Three things that the Cuban government does very well are (1) educate its people, (2) include cultural knowledge and the arts as part of the national curriculum; and (3) foster environments that are inclusive, from an early age.
The underpinnings of a society are best seen in the behavior of its children and Cuban children could not have been more engaging, enchanting and inclusive of a little girl who had no idea what they were saying. So below is a clip of three scenes: (1) Reflects the value Cubans place on providing an education that promotes critical thinking, strategic analysis, and active engagement (all children learn chess); (2) Reflects the high value placed on culture and the arts in Cuban society (this young girl attends a boarding school in Cienfuegos that specializes in classically trained musicianship (Cuban education is, by definition, State-run and free); and (3) Reflects the innate inclusiveness of Cuban children and how it extends outward to everyone (there is no fear here).
This is what makes Cuba unique in the world.
Cuba is a place where music and culture are valued beyond material wealth and acquisition, and as such, the sounds and rhythms of the country and its people, are never far behind. Outside of Havana, Santiago de Cuba is probably one of the best places to experience Cuba’s cultural diversity and the video below provides a snapshot.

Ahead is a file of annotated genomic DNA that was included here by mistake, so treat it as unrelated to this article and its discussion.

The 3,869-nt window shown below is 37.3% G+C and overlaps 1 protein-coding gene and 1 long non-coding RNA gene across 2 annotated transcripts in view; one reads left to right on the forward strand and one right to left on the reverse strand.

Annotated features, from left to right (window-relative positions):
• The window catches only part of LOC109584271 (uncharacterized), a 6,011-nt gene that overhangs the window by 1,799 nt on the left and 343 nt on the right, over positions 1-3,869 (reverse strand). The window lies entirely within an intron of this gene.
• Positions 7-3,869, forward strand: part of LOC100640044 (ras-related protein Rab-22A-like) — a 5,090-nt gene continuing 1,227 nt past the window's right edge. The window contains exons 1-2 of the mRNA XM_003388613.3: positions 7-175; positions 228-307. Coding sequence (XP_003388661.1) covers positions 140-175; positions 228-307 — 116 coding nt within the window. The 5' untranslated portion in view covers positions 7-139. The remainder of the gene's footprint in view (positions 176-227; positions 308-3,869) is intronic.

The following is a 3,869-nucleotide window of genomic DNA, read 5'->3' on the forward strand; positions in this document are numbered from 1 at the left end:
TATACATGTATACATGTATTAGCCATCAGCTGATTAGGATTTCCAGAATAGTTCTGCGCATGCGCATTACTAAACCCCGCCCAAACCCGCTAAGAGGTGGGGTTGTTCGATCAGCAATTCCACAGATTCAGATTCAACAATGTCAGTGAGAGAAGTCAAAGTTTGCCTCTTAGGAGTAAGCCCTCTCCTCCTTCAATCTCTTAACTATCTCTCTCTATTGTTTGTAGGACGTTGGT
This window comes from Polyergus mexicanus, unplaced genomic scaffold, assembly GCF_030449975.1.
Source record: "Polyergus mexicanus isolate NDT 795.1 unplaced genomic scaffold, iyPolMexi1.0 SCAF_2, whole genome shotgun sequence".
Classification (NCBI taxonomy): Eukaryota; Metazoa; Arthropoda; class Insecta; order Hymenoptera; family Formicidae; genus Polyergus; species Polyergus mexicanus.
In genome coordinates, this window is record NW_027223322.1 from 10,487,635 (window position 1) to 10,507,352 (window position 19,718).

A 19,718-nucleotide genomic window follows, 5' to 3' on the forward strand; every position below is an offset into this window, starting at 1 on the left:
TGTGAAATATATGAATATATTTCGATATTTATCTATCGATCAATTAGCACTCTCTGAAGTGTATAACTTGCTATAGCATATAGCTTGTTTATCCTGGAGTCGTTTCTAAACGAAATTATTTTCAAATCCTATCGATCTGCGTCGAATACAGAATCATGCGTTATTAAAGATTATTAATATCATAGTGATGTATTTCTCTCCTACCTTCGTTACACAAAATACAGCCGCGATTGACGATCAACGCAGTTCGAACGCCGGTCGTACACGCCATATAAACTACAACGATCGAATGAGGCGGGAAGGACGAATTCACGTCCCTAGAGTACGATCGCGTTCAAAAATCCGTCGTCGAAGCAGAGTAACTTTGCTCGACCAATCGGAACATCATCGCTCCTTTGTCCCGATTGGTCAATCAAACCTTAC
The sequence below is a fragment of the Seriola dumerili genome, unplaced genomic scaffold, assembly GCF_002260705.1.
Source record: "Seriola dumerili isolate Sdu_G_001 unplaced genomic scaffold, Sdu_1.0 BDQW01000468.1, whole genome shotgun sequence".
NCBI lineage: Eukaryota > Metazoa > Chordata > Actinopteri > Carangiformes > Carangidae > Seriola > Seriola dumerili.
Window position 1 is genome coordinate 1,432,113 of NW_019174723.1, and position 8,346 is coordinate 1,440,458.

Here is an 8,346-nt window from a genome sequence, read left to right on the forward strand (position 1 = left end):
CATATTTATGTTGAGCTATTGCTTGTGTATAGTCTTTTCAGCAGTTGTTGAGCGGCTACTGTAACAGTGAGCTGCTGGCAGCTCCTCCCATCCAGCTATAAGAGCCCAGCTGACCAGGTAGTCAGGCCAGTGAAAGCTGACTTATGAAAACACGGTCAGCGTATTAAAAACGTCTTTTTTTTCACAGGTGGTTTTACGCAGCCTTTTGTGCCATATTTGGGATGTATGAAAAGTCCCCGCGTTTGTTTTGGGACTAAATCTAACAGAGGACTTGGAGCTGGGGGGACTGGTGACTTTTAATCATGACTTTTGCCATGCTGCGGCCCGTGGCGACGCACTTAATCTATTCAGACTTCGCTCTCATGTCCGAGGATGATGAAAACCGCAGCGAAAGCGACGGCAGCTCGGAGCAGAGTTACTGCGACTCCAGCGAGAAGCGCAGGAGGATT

The first scene is a group of men literally singing for their supper, to the tourists that visit Castillo del Morro (or more formally, Castillo de San Pedro de la Roca), and choose to stay for lunch.
The second scene is a singer at Casa de las Tradiciones. This is a very popular spot for both tourists and locals. The first part of the evening consists of solo (and typically older) singers with traditional tunes and the second part of the evening involves hot and sweaty salsa dancing.
The third scene is part of the musical rehearsal for the national closing ceremonies of the Feria de Libros (National Book Fair). This is my favorite piece because it reflects the strength of African cultural and linguistic roots in Cuba. When watching the dancer, imagine her arms holding up the ends of a long flowing traditional gown. This is the Ballet Folklórico Cutumba and for more info on them, click here.